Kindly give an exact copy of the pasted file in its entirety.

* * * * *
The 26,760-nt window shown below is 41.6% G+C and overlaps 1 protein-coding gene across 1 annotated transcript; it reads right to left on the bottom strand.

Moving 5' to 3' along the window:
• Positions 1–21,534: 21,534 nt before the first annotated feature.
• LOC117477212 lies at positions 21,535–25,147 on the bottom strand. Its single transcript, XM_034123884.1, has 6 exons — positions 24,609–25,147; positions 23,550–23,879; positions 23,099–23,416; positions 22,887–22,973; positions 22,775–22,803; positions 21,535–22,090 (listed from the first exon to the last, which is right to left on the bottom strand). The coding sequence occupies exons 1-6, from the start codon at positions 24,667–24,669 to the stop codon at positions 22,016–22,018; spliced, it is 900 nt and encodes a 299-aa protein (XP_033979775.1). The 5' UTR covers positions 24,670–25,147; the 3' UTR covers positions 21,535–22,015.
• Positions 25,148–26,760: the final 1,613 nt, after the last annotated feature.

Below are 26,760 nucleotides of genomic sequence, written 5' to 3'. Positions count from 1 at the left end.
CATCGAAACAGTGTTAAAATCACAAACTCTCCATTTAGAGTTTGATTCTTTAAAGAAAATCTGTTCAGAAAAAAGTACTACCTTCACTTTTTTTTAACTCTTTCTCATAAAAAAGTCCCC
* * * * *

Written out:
The 26,760-nt window shown below is 41.6% G+C and overlaps 1 protein-coding gene across 1 annotated transcript; it reads right to left on the bottom strand.

Moving 5' to 3' along the window:
• Positions 1–21,534: 21,534 nt before the first annotated feature.
• LOC117477212 lies at positions 21,535–25,147 on the bottom strand. Its single transcript, XM_034123884.1, has 6 exons — positions 24,609–25,147; positions 23,550–23,879; positions 23,099–23,416; positions 22,887–22,973; positions 22,775–22,803; positions 21,535–22,090 (listed from the first exon to the last, which is right to left on the bottom strand). The coding sequence occupies exons 1-6, from the start codon at positions 24,667–24,669 to the stop codon at positions 22,016–22,018; spliced, it is 900 nt and encodes a 299-aa protein (XP_033979775.1). The 5' UTR covers positions 24,670–25,147; the 3' UTR covers positions 21,535–22,015.
• Positions 25,148–26,760: the final 1,613 nt, after the last annotated feature.

Below are 26,760 nucleotides of genomic sequence, written 5' to 3'. Positions count from 1 at the left end.
CATCGAAACAGTGTTAAAATCACAAACTCTCCATTTAGAGTTTGATTCTTTAAAGAAAATCTGTTCAGAAAAAAGTACTACCTTCACTTTTTTTTAACTCTTTCTCATAAAAAAGTCCCC